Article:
‘Saskatoon deserves it’: City council hears passionate pitch to build soccer stadium


Saskatoon city councilors heard a passionate pitch from a group of companies looking to build a soccer stadium during its planning, development and community services meeting Monday morning.

Representatives from Prairieland Park and Living Sky Sports and Entertainment asked council to contribute $8 million over the course of eight years as part of a $28 million budget to build a soccer stadium on the south end of the Prairieland Park grounds currently occupied by Marquis Downs.

Rather than talk about the economic benefits, jobs created or merchandising opportunities, Al Simpson, CEO of Living Sky Sports and Entertainment, decided to talk about the surging popularity of soccer in Canada as the men’s national team qualified for its first World Cup appearance since 1986 this past spring.

“The point in all of this is that the game is growing, we’re a nation of immigrants, diversity is our strength, soccer brings us all together for a common purpose and Saskatoon deserves it,” Simpson said.

The multi-use facility which could be used for outdoor concerts, cricket, field lacrosse and rugby, is expected to seat 5,500 people with room to expand, according to Steve Chisholm, board chair of Prairieland.

Living Sky Sports and Entertainment, which has secured a Canadian Premier League team should the stadium be built, has promised $2 million of its own money. Prairieland Park has also said it will commit $2 million.

“City investment is required to secure the investment from the province of Saskatchewan and the federal government,” Chisholm said. “We have it on good authority and have been advised the province and the federal government would look favorably upon our request, depending on the city’s involvement.”

Prairieland Park would be the sole owner of the stadium with Living Sky as its anchor tenant.

LSSE and Prairieland Park envision the stadium lasting for at least 25 years with a tourism impact of more than $150 million expected in that time, according to the Saskatoon Regional Economic Development Authority’s Canadian Premier League soccer stadium economic impact study from 2021.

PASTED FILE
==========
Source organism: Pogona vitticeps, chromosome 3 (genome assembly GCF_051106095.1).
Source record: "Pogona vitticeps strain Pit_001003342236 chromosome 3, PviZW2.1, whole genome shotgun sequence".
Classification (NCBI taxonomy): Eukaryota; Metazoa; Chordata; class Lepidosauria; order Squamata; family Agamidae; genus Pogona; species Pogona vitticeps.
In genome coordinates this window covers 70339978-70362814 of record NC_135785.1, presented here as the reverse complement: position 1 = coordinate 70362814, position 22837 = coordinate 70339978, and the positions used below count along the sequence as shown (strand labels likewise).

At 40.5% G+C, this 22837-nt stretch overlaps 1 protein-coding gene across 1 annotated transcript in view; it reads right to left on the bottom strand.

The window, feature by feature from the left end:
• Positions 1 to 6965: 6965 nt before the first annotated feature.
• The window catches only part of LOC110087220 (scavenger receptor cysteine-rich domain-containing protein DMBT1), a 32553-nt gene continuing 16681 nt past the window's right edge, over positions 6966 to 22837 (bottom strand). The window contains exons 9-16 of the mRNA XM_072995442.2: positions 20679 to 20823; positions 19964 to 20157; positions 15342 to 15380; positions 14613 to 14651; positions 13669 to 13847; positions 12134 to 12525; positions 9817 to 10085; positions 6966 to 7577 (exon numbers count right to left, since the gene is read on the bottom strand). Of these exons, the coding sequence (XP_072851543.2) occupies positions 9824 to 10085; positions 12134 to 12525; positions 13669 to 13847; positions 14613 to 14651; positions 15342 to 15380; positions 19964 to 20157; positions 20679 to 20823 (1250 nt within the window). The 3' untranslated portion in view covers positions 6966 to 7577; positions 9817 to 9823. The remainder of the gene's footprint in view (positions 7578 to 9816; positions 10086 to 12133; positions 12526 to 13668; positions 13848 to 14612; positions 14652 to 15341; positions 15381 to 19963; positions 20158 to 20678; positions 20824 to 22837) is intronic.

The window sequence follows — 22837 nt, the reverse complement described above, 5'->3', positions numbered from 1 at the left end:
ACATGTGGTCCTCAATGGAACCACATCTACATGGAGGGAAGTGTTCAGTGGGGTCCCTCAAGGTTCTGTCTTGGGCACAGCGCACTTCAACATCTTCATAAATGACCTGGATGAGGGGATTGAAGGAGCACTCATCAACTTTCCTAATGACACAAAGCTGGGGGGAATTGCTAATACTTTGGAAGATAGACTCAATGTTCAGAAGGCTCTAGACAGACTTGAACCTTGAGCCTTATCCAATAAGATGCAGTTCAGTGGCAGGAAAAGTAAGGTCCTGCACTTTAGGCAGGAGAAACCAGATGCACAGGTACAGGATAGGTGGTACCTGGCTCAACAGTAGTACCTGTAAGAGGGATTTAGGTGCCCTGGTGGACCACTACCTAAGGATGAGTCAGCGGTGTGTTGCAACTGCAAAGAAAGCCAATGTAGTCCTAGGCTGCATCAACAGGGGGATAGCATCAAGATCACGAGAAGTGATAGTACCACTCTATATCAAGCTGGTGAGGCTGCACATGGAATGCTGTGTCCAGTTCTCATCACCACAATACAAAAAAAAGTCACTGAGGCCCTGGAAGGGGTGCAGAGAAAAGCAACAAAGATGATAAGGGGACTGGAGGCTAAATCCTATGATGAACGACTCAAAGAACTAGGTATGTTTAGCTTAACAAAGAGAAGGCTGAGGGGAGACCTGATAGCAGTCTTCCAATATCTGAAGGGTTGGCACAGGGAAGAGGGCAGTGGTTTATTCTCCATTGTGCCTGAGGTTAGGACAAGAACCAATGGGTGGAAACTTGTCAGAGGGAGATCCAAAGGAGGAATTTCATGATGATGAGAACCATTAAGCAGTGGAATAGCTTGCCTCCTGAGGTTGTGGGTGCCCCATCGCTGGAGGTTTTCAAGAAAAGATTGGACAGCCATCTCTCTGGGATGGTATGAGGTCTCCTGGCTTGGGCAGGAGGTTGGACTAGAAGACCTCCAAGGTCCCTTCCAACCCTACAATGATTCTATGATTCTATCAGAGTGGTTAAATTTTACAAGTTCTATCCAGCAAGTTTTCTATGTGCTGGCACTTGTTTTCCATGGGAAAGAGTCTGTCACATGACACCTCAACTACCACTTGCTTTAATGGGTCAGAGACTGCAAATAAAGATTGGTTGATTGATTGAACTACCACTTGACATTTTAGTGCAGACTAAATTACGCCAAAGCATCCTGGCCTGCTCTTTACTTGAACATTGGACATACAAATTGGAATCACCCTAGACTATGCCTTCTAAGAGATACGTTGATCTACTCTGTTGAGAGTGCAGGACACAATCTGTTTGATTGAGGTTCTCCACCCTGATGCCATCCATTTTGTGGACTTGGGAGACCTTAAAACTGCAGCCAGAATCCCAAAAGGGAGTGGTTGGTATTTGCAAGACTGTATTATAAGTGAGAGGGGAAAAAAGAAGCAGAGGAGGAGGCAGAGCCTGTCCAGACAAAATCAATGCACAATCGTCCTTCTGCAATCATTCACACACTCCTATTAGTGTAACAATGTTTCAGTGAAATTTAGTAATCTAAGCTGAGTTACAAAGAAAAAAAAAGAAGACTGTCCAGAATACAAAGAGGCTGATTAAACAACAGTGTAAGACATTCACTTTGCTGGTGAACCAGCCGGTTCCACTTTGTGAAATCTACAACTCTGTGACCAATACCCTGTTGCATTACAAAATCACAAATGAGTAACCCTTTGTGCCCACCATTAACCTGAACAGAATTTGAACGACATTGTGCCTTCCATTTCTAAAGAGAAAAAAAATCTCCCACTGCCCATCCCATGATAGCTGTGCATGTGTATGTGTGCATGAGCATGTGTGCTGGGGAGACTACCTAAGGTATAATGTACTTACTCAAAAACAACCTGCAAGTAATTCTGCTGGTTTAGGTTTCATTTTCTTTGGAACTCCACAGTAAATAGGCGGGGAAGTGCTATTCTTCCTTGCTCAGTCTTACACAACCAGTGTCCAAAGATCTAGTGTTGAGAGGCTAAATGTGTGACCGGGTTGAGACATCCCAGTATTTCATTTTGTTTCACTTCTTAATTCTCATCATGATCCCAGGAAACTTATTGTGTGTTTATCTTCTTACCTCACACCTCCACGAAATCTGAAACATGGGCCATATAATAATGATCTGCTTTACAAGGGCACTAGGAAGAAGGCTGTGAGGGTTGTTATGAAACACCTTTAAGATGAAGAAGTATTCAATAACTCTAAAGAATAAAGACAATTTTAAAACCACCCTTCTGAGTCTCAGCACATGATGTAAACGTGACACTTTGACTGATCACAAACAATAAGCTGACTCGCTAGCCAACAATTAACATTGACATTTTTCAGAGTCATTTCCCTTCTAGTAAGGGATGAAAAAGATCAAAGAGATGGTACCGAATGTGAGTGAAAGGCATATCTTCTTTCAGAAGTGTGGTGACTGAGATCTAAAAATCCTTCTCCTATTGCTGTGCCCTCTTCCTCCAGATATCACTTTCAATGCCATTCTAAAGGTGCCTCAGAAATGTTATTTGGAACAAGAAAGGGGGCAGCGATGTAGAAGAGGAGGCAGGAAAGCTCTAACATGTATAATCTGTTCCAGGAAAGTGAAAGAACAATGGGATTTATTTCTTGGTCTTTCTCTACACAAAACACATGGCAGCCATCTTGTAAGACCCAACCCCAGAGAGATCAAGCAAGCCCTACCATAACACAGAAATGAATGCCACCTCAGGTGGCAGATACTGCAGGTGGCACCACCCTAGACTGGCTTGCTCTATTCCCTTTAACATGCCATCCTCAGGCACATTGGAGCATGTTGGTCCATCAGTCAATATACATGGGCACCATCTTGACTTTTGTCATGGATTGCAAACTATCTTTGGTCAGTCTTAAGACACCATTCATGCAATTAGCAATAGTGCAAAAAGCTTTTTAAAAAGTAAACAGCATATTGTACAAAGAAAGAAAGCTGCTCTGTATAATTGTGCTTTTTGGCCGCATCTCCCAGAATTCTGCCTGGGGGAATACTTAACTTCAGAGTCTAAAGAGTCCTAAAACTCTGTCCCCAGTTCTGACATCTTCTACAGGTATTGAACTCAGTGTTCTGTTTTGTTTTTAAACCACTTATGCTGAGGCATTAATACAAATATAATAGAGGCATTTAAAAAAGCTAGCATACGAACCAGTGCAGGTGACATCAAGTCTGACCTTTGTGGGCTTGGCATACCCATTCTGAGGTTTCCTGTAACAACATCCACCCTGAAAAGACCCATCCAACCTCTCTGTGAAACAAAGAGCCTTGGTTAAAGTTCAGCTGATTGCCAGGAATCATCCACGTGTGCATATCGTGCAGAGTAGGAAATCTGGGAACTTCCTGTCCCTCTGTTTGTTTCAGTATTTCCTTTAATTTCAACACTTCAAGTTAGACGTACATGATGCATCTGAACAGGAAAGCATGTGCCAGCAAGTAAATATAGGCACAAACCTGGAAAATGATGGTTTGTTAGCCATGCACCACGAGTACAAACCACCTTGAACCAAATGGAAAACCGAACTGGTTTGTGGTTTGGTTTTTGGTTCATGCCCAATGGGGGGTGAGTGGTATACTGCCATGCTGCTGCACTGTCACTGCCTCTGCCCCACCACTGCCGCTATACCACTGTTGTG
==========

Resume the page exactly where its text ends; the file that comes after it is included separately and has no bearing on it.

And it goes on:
Prairieland Park CEO Mark Regier didn’t hold back when talking about his excitement about the possibility of the Canadian Premier League landing in Saskatoon.

This league will be huge someday – big. I think it will rival the CFL in attendance within 10 years,” he said.

Questions from councilors included making the stadium available for a variety of uses like youth programming in multiple sports. Regier said around 800 hours per year would be available to soccer associations and the stadium is available for other uses roughly 85 per cent of the time.

Coun. Cynthia Block encouraged other councilors and administration to think big about the proposed project.

“In a big picture way, we have to look at Saskatoon about where we’re going to be and not where we have been,” she said, mentioning she knows Saskatoon is a “hockey city.”

“I think that we’re really missing out on understanding what is going on in a very fast-changing community if we don’t look at this as an amazing opportunity for our city.”

Chisholm also mentioned a $24,000 subsidy per year to “lessen the burden” for community groups like soccer and lacrosse.

LLSE also has plans to launch a capital funding campaign this summer due to the expected escalating costs of construction and rising interest rates.

Prairieland hopes to break ground on construction next spring with hopes of welcoming a professional soccer team to the stadium for the start of the 2024 season.

No decision from council is expected until at least fall when Prairieland will return with a more thorough business plan.


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